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My View: Bloodwork gives me high anxiety

My View: Bloodwork gives me high anxiety

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By Wendy Schreiner

One thing I dread more than anything in life is going to get my bloodwork taken. I have good intentions when I ask the doctor for the slip. It goes into my purse and there it stays for months on end.

One time, I think it was in there waiting for me to get brave for at least a year, if not longer. The other day I had it all planned. I would drive my husband to work and then go to the local hospital’s lab to get my blood drawn. So why did my car head in the opposite direction toward the local shopping area instead of the hospital after my husband departed the car for his workday?

I shortly realized my error in direction and rerouted the car to the hospital, which was only minutes away. I signed in on the arrival log and was called shortly after with no time to escape. I handed over my ID and insurance card with no problem. I took another seat in the blood draw room, where I waited with three other brave souls. I was called quickly again. They must have secretly sensed that I wanted to run away.

When I walked in the room I was startled to see the hospital bed and television screen on the wall. After all, I wasn’t planning on staying there for a long time. Of course, my mind started thinking up the worst-case scenarios as to why there’d even be a need for that cot there and it wasn’t pretty.

I took my sweater off and rolled up my right arm's shirt sleeve and explained to the vampire, I mean worker, that they usually have trouble getting blood from me – that my veins are in deep or move around or whatever and that she should use a butterfly, needed like I am a baby or something. Well, yes I am a big baby when it comes to getting bloodwork done. I always have been and I am sure I always will be.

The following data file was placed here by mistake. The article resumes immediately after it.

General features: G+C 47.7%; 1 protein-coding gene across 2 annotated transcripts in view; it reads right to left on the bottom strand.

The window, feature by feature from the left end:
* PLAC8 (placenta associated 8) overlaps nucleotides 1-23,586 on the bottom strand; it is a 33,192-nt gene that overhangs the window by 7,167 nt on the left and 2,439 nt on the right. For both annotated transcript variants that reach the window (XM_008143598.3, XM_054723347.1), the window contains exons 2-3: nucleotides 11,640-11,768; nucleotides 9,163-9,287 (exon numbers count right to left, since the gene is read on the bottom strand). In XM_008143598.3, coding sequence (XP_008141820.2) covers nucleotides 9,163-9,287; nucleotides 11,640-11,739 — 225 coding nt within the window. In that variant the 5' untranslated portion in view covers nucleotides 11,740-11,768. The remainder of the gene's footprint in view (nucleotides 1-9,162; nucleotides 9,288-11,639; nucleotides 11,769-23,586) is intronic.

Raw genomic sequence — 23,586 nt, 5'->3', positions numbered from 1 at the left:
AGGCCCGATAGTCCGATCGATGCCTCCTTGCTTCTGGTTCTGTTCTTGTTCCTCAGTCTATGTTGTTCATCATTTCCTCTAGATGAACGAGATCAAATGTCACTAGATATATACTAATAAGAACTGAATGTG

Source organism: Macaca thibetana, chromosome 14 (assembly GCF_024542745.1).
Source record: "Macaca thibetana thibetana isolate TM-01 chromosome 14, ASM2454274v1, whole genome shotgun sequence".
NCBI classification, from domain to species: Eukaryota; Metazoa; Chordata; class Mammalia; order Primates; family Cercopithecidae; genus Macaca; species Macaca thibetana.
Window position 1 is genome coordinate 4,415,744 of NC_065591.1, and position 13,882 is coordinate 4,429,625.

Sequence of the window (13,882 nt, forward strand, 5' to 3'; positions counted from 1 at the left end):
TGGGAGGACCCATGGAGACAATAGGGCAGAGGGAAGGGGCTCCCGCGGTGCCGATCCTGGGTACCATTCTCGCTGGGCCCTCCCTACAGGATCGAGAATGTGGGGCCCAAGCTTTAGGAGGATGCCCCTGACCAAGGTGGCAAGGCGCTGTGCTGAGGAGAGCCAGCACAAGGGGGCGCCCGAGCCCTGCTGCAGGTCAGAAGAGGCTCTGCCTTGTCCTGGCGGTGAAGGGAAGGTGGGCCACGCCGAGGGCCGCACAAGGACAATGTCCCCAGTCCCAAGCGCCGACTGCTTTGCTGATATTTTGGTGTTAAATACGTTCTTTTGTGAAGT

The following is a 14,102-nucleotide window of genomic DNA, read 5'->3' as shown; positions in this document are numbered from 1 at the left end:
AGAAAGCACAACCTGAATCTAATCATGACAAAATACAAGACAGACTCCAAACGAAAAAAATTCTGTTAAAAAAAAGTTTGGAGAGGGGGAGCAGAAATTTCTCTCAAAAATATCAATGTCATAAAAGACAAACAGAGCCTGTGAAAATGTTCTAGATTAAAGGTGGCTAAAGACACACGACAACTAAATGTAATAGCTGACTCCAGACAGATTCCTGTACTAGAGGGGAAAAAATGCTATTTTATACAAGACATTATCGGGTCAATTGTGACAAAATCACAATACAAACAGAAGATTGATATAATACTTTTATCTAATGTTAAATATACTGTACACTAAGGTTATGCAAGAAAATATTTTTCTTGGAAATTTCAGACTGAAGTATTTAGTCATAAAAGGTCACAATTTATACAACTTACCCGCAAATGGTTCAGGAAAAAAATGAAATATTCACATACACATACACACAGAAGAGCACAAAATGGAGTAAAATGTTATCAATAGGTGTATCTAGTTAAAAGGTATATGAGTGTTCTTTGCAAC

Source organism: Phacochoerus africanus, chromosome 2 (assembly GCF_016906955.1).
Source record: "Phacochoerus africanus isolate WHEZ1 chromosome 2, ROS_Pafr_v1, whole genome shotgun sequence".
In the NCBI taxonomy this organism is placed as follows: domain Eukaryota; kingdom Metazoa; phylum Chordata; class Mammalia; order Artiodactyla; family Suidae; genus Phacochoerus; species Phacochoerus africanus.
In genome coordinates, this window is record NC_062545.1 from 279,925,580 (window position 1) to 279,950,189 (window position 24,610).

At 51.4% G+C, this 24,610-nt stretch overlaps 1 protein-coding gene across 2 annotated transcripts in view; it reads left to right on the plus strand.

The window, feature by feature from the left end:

The worker tightly wrapped the rubber band around my arm. It seemed more constraining than normal, but she quickly said she found one, a vein that is and went on to say you’ll just feel a small prick. OUCH!

There it was, the small prick. I released my fist's death grip slowly and tried to relax and shortly I felt the Band-Aid being placed over the cotton on my arm. When I removed it later in the day, sure enough there was a splotch of blood on the cotton. My arm didn’t look bruised. Usually I look like someone used my arm for a punching bag as I bruise badly, but not this time. For this, I was grateful.

I think my fear of needles and or blood goes back many years. In grade school my teacher was going to or did actually go get my older brother out of his class because I think she thought I was going to pass out. You see it was science class and they were going to be poking our finger with a needle to see what type blood we were. I don’t think I found out that day and I couldn’t answer that question today. Type red, I’d say – yuck!

The bloodwork was the easy part of my day. Next was on to the dentist for a scraping, I mean cleaning. This was much more painful that the one-second sting of the needle poke for the blood draw. My gums were sore for days later.

“Let’s check the bone level,” she said.

Poke, poke, poke up each tooth area. I felt each and every poke and it wasn’t pleasant. Is this necessary, I was thinking to myself. Next time I need bloodwork done I’ll think of going to the dentist and it will be a piece of cake!

Wendy Schreiner, of Warsaw, is not a fan of phlebotomy.

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